Finally, a tool developed by Maeder to convert and export surface graphics data to a ray tracing program deserves to be mentioned [31], a feature from now on replaced by `Export`.

#### Homotopy (Morphing) and Interpolation

Provided that linear operations can be defined with respect to some type of objects, the homotopic transformation , defines all intermediaries between the objects and , that is, a linear interpolation between these two objects. In the case of manifolds, the idea can be generalized to nonlinear interpolation, provided weighting functions are specified. It can also be generalized to polynomial interpolation.

Homotopy is a powerful shape generator that produces -dimensional manifolds by generating all the intermediaries between two ()-dimensional manifolds (currently valid only for single-valued manifolds). If the domains are not identical, the manifolds must first be normalized. Homotopy can be used, for instance, to design shapes with a hole.

In some cases, geometric domains are presented in the form of the so-called cylindrical decompositions: , , . That is typically the way integration domains are specified. Homotopy then transforms those patches into manifolds. This idea was suggested by Tavouksoglou and Freed in [32, 33].

### Future Directions

Thanks to their analytical potential, manifolds constitute a natural foundation for differential geometry, field theory, and also some modeling applications. A data structure is introduced to describe fields over manifolds. The principle of an extension to manifolds of field analysis is described. Finally, a link with a finite element package is presented.

#### Fields

Let us represent fields by typed entities, the arguments of which are a scalar or a rectangular array (for tensors), a list of variance specifications (except in the scalar case), and the manifold over which the field is defined. This object approach to fields stresses the indissoluble link between the field components and the manifold coordinates. `Normal` extracts the scalar or the array.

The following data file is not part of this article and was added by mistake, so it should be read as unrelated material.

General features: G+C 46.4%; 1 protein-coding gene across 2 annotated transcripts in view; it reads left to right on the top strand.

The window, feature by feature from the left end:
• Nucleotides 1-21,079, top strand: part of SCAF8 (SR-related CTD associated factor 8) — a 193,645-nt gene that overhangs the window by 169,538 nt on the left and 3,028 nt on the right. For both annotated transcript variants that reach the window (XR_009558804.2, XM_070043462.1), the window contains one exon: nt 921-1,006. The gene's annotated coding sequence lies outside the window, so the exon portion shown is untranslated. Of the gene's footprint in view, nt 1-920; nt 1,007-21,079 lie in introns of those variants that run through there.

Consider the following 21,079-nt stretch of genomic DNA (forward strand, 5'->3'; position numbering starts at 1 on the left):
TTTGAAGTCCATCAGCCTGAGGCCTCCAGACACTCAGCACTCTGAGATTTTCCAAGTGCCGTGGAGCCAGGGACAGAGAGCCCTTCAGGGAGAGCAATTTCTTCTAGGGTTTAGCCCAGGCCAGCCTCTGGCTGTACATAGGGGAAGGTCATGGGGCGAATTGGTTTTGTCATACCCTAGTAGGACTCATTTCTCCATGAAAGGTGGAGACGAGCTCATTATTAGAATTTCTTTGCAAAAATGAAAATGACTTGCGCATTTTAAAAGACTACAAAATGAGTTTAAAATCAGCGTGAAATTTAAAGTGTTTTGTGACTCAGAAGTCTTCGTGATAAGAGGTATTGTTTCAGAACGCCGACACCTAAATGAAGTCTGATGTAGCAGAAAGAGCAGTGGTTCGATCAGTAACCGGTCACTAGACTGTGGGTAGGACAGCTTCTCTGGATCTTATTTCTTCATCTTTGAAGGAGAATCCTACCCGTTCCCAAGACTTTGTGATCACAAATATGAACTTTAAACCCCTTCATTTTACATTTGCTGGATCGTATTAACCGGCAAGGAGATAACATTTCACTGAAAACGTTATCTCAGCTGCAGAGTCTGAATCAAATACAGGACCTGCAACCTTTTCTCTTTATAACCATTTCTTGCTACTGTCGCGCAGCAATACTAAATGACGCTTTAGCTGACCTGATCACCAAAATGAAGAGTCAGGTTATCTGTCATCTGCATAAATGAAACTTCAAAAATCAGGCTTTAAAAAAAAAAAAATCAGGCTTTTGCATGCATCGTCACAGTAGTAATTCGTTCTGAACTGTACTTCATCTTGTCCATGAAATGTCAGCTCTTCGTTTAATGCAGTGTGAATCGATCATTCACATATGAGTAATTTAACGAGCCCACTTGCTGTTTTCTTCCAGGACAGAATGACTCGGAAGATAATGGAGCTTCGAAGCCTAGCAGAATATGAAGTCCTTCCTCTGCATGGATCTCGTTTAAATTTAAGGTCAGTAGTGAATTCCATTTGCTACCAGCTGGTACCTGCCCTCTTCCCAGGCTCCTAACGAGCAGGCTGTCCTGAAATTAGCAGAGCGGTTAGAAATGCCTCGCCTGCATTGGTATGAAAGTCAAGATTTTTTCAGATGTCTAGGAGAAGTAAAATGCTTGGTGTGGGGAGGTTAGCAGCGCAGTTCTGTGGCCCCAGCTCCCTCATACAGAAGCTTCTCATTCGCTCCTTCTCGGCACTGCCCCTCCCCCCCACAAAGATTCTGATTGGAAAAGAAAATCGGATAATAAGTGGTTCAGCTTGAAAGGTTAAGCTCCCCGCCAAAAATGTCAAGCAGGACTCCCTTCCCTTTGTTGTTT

Some fields, like the metric field or the field of Christoffel coefficients, derive from the manifold itself, so they are expressed as functions of the manifold.

##### Christoffel Coefficients

When the codomain is a Euclidean -dimensional space with its canonical connection, which is the default assumption, an induced connection is determined on the manifold. Although they are not tensorial, Christoffel coefficients are usually manipulated like tensors.

The Christoffel coefficients are then used to compute covariant derivatives.

##### Vector and Tensor Analysis

Vector and tensor analysis on manifolds are based on the covariant derivative `CovariantD`; fields are represented as specified earlier. For antisymmetric tensors, the wedge product and the exterior derivative (`ExteriorD`) are also introduced.

#### Differential Geometry

The basic ingredients of differential geometry are the tangent manifold (Jacobian computation) and the metric. The metric, the Christoffel coefficients, and other differential characteristics (e.g., curvature or torsion) are common to differential geometry and field analysis.